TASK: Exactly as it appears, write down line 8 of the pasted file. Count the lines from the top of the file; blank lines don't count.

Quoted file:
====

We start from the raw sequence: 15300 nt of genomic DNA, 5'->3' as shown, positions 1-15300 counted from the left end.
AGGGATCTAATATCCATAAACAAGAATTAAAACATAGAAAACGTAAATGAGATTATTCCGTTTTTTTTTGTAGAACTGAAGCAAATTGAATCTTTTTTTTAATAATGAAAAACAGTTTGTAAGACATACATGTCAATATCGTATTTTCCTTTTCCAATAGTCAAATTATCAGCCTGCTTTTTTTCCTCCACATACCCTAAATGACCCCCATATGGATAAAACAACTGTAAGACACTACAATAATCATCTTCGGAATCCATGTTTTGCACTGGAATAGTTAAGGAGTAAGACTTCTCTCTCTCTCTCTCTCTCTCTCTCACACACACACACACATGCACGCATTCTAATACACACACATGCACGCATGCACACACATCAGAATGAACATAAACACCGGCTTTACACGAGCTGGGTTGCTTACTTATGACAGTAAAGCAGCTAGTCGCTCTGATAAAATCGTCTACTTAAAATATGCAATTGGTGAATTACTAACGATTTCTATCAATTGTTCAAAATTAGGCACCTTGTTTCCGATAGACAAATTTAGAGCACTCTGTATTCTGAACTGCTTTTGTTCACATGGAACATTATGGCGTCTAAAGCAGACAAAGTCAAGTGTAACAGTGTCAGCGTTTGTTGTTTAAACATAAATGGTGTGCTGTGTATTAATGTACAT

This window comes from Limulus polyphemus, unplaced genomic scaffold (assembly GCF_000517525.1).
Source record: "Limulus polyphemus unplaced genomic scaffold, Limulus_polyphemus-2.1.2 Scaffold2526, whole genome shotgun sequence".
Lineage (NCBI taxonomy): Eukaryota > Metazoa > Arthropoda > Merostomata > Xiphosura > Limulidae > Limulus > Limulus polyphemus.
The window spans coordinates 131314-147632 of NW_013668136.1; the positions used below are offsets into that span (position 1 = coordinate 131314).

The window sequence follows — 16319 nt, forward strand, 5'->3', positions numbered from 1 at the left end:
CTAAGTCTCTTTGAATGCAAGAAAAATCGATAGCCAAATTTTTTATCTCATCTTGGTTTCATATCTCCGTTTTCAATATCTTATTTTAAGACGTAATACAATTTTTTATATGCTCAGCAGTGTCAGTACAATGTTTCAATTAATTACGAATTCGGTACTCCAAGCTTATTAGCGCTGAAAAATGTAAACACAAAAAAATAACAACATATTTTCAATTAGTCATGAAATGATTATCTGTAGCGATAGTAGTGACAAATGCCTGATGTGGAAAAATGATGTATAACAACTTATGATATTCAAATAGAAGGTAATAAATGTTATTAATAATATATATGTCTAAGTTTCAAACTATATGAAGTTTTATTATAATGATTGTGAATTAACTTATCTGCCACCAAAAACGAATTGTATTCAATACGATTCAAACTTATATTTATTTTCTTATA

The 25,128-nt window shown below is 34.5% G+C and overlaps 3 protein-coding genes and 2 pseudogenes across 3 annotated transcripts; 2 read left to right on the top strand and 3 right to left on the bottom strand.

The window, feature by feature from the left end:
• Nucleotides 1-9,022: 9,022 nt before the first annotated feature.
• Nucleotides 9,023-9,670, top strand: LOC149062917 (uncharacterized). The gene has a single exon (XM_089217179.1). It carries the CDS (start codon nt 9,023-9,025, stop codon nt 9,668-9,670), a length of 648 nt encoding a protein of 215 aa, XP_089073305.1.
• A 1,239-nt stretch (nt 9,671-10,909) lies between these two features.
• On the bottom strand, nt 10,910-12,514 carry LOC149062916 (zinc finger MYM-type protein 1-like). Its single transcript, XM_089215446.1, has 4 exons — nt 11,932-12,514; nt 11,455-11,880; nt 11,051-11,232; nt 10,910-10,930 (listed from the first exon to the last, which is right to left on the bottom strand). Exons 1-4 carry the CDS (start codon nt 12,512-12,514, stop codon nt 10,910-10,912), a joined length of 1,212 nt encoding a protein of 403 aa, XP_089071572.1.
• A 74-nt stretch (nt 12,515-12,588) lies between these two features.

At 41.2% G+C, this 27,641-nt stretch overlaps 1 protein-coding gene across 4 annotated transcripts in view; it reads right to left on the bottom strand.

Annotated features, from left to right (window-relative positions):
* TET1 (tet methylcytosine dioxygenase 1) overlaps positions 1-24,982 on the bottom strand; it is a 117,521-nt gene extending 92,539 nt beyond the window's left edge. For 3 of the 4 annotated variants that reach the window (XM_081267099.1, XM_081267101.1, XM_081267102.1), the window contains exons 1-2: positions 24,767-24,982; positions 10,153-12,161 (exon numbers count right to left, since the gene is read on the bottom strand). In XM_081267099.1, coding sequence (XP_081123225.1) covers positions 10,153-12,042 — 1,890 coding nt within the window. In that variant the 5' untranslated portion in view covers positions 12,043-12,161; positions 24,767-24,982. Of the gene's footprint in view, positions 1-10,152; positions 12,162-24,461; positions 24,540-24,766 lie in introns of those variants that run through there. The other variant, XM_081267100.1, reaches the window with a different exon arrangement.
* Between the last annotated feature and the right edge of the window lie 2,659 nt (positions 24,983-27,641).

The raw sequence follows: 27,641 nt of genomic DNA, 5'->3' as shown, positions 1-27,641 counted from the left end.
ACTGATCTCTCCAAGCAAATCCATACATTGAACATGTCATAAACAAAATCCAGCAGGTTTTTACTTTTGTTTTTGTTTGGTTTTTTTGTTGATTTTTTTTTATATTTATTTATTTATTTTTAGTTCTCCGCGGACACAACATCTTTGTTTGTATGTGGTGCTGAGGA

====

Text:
CTAAGTCTCTTTGAATGCAAGAAAAATCGATAGCCAAATTTTTTATCTCATCTTGGTTTCATATCTCCGTTTTCAATATCTTATTTTAAGACGTAATACAATTTTTTATATGCTCAGCAGTGTCAGTACAATGTTTCAATTAATTACGAATTCGGTACTCCAAGCTTATTAGCGCTGAAAAATGTAAACACAAAAAAATAACAACATATTTTCAATTAGTCATGAAATGATTATCTGTAGCGATAGTAGTGACAAATGCCTGATGTGGAAAAATGATGTATAACAACTTATGATATTCAAATAGAAGGTAATAAATGTTATTAATAATATATATGTCTAAGTTTCAAACTATATGAAGTTTTATTATAATGATTGTGAATTAACTTATCTGCCACCAAAAACGAATTGTATTCAATACGATTCAAACTTATATTTATTTTCTTATA